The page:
March 13, 2002
Diagnosis and Symptoms
Question from Metropolis, Illinois, USA:
We have a family history of diabetes, and I'm concerned about my seven year old daughter who was hospitalized twice last year with severe kidney infections. Since then she has been taking an antibiotic nightly to ward off the recurring infections. She had a sonogram and voiding test which were within normal limits, but she continues to bed wet three to four times weekly, is wet during the day, and has an urgency to urinate. Recently, she has mood swings, gets irritable, and is very tired in the morning and evenings. When she's tired, her eyes get very red and glassy. She is always hungry and thirsty a lot (choosing water to drink), and she has gained weight. About six months ago (at her yearly exam), her doctor screened for tested her urine for diabetes which indicated no sign of the disease. I'm not reading anywhere of a procedure to screen for diabetes with a urine test. Should I have her screened with a fasting blood sugar?
Recurrent kidney infections are not sign of diabetes but rather some other problem. You may want to consider urologic consultation if your primary care physician and team have not figured out why these are occurring. Sometimes the bacteria are not getting totally eradicated, sometimes there are anatomic reasons (stenotic outflow tracts, congenital valves, other anatomic abnormalities of the kidneys or bladder or system, etc.).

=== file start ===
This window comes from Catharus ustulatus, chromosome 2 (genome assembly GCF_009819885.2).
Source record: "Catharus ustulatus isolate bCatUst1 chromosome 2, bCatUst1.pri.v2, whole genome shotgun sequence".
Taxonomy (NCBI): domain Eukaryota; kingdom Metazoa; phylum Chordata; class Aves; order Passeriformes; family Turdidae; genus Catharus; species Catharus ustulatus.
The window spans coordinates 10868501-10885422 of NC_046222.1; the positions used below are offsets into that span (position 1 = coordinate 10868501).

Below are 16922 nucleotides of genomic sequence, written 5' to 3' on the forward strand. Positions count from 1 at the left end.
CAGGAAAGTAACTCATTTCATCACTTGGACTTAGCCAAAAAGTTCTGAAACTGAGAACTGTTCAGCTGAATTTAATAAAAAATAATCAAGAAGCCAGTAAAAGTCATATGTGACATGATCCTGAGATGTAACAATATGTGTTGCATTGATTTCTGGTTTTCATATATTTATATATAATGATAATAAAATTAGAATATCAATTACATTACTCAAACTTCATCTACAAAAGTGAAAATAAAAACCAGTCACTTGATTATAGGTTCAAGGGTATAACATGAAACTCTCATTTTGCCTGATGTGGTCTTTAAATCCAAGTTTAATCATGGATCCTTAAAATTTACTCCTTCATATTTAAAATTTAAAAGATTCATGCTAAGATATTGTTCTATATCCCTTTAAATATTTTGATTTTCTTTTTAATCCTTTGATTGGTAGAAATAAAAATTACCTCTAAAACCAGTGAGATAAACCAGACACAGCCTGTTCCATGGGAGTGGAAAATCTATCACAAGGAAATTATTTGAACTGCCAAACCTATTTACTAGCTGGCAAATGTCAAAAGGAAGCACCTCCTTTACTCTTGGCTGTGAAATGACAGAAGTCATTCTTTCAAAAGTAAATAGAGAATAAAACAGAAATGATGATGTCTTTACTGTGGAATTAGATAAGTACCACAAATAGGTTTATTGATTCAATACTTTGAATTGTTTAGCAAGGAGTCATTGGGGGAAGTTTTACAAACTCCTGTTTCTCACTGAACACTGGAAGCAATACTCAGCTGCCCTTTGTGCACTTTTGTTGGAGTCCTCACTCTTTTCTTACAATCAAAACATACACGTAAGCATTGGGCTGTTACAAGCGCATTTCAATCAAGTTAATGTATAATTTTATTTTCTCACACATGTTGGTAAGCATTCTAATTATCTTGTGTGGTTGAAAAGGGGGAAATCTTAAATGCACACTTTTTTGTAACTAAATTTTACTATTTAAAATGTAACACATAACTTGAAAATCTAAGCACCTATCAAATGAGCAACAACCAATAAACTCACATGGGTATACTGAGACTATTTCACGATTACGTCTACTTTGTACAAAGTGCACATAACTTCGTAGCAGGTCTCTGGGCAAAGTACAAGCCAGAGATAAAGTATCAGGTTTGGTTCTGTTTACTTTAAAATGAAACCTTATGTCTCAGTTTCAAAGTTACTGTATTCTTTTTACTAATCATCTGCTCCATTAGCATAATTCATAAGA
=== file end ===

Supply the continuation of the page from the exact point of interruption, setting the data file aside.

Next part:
In terms of screening for diabetes, none are terribly good. Urinalysis is an old standby, but only tells you if there has been elevated sugar levels for the previous period of time of urine collection. Fasting or random blood glucose levels are even more transient. antibody testing would be the best alternative, although expensive and usually a low yield except for research studies. Islet cell antibodies, insulin, and GAD antibodies are usually the ones tested.
[Editor’s comment: Testing for diabetes should include blood sugar levels performed by a medical laboratory. The timing of the sample (fasting, random, or postprandial) would influence how high a level is considered abnormal. See Classification and Diagnosis of Diabetes for further information.
Urine sugar tests might be positive, which would make the situation more urgent to get lab testing done to confirm the abnormal results. However, urine testing, if negative, would not exclude diabetes.